Government as a local platform?

Two years ago I researched and wrote a business case to replace our content management system (CMS). This was shortly after BCCDIY and I argued that we should explore the opportunity to coopt partner with Hull’s excellent local talent to build something in the open that encouraged challenge and invited contribution. I lost (“we don’t want to be leaders”) and we picked a safer option. It was approved but something killed the project after I’d moved on in the graduate scheme rotation.

The need hasn’t gone away and on Tuesday I was invited to a meeting to identify tangible benefits for replacing the current CMS that would justify spending some money. Happily there’s talk of open standards and open source so that whilst buying something off a shelf wasn’t out of the question it might not be the automatic choice it once was.

And then that evening GOV.UK‘s beta launched and it brought me back to a piece I’d written last May about the local implications of alpha.gov.uk. At the time I wondered whether there could be a local government equivalent – a site built cooperatively to establish a common local platform and architecture for the standard information and transactions.

I’ve changed my mind. I don’t think local authorities need to cooperate to develop a bespoke CMS for local government. I’m not even sure how valid the discussions we had on Tuesday are, I don’t think we need to be procuring anything. I think we should nick GOV.UK.

This O’Reilly piece quotes GOV.UK’s designers as describing their approach as ‘government as a platform’ and it’s that mindset which underpins the ambitious dream of the much discussed and longed for ‘digital by default’. They’re doing that by putting together some incredible talent, giving them a mandate and offering the financial backing they need. GOV.UK is the product of 185 people with a budget of £1.7m. It is proof that Cabinet Office has bought into transforming the way in which we get information and transact with government.

And it’s all happening in the open. Since before the launch of AlphaGov there has been a steady flow of information covering the wider strategy for how the Government Digital Service imagines the future to look. The code is open source and therefore freely available, fixes are being contributed by the public and the beta is changing on a daily basis. They’re up front about what’s not there (yet) but they’re equally clear that gaps will be plugged as and when they get there.

If ever you were to believe hype, I’d say this would be the moment.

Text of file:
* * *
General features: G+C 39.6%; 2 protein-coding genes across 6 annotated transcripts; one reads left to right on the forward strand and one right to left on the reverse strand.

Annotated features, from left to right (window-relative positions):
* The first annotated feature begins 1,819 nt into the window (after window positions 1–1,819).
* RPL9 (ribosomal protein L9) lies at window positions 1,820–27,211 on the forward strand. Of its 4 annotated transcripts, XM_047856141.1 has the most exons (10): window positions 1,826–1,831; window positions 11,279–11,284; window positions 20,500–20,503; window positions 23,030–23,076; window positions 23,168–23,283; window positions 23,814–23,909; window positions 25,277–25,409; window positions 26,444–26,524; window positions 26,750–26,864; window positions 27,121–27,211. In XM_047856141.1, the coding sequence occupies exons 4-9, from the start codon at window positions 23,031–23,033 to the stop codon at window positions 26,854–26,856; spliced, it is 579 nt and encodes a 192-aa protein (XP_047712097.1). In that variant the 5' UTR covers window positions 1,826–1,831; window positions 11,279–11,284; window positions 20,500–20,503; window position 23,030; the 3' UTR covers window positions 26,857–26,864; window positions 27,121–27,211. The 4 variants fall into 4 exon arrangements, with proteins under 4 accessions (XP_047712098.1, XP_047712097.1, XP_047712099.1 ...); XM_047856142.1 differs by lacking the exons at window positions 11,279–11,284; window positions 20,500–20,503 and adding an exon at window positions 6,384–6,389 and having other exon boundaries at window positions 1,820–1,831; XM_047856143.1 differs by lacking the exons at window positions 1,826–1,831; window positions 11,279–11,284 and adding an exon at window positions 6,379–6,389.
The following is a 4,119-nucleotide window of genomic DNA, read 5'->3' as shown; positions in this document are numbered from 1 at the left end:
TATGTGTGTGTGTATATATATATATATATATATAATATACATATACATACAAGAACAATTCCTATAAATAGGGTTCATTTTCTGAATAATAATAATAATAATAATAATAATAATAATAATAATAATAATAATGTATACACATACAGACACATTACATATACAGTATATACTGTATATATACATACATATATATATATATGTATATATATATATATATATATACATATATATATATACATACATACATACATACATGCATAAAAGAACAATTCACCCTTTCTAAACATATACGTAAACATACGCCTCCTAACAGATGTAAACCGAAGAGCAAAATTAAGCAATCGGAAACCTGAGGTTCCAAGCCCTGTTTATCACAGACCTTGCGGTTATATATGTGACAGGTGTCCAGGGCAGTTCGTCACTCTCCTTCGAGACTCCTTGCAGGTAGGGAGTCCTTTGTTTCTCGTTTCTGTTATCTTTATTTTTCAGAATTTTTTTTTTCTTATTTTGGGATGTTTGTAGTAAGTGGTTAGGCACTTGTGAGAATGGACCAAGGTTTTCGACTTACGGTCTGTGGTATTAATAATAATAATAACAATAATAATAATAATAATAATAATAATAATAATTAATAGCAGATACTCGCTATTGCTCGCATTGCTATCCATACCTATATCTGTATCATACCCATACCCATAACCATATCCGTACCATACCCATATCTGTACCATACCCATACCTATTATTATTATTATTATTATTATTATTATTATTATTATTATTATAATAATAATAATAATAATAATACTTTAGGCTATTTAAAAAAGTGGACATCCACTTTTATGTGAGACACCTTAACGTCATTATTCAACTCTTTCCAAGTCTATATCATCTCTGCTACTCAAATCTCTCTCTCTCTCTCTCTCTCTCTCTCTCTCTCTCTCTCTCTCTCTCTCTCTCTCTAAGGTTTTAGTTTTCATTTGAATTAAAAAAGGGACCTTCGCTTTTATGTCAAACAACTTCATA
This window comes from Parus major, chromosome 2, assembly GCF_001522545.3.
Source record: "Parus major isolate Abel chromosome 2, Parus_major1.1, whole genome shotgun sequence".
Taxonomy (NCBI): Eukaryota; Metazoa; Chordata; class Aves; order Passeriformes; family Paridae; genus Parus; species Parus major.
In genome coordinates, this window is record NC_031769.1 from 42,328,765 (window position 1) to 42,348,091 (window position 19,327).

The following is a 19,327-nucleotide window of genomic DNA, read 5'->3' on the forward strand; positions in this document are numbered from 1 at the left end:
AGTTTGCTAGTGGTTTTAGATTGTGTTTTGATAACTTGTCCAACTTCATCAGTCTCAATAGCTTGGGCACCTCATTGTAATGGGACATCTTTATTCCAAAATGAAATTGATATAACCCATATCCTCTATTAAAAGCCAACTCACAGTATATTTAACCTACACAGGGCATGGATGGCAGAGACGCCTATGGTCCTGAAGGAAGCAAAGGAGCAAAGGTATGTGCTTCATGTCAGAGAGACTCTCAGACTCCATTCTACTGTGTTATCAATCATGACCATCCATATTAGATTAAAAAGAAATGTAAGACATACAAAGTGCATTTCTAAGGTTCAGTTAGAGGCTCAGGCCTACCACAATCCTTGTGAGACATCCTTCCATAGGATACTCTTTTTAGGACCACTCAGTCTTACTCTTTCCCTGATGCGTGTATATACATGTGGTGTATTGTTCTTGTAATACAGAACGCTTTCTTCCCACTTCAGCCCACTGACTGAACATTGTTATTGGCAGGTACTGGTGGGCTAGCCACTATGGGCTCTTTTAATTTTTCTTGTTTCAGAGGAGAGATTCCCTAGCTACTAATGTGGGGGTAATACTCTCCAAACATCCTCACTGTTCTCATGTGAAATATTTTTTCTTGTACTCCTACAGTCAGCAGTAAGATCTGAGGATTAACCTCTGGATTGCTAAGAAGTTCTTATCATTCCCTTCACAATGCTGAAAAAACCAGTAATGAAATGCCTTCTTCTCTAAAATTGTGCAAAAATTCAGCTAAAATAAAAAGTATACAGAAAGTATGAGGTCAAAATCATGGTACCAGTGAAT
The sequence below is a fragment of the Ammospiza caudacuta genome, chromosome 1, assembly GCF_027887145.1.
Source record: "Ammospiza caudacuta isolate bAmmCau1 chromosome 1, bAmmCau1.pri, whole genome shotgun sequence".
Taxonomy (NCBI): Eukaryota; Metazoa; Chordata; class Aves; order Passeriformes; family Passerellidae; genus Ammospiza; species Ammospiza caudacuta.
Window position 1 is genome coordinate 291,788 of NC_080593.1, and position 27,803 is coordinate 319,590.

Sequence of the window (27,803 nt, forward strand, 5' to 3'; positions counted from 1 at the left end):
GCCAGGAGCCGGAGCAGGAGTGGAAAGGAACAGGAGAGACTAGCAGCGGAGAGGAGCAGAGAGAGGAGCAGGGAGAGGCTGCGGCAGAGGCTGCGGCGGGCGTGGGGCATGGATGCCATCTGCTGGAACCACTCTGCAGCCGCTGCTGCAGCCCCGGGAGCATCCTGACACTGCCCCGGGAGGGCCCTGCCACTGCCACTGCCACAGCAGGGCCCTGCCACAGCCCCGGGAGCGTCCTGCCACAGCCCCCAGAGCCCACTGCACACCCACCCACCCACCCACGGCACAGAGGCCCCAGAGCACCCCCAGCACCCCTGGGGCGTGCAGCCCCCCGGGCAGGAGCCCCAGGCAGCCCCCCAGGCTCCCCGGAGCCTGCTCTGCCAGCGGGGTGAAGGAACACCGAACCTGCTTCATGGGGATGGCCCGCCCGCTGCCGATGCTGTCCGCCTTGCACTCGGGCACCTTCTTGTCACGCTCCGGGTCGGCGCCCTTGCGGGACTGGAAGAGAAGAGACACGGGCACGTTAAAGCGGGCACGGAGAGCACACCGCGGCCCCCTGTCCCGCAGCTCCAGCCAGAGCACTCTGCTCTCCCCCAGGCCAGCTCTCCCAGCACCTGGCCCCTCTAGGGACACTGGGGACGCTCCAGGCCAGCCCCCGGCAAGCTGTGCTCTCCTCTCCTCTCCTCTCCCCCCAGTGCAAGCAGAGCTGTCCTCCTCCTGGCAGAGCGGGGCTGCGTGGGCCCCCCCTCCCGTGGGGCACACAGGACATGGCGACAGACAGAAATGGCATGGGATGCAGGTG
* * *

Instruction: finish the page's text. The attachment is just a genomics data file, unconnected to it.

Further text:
What about us?

The relationship between what’s happening in #thatLondon and the sticks hasn’t been addressed but there is a postcode lottery in council websites (discussed by WeLoveLocalGov this week), the excellent are patchy rather than commonplace so it’s unlikely that central government want this transformation to fall flat locally. There is no way that individual councils could ever emulate this kind of reimagining of the digital offer but do we need to?

On the table is a bespoke platform for government with an architecture that looks like it will cover whatever governmental context you need. And because it’s open source that means it’s possible for greater collaboration to build local plugins that can be the same for everybody. Do there need to be several different benefits calculators, event calendars, web mapping interfaces, form solutions, etc, etc? I’m not proposing a crusade against software vendors, corporate branding or local government developers but thinking about the services we exist to deliver it seems totally unnecessary to duplicate effort and play out these software merry-go-rounds.

GOV.UK is built from scratch to be a publication platform for Whitehall but it must have crossed somebody’s mind in talk of a ‘single government domain’ that it has local relevance too. Although I doubt anybody would ever force councils to adopt this platform over any other (coercion is hardly popular) is it not an attractive proposition? After all, this isn’t policy about local services, it’s software that we all use and we all need. What is the point in clusters of individuals in separate councils wrestling with the platform on which content is published?

Because isn’t it that content which is the most important thing? Isn’t what’s most important your content strategy rather than your CMS? Shouldn’t our resources be invested in figuring out local consultation and involvement options and not circular discussions about flavours of technology? And wouldn’t this save an absolute fortune in all sorts of directions?

I’ve made many assumptions and because I’m free from the practicalities and intricacies of more pragmatic considerations I can do that. But I think that if someone is building Government as a platform then it’s an attractive proposition to make that work locally. I’ve also leapt to a conclusion after a matter of days, maybe it’s too early to think like this. That might be one of the reasons why I don’t think anyone else has written about what GOV.UK means for local government websites but I would love to hear what other people think…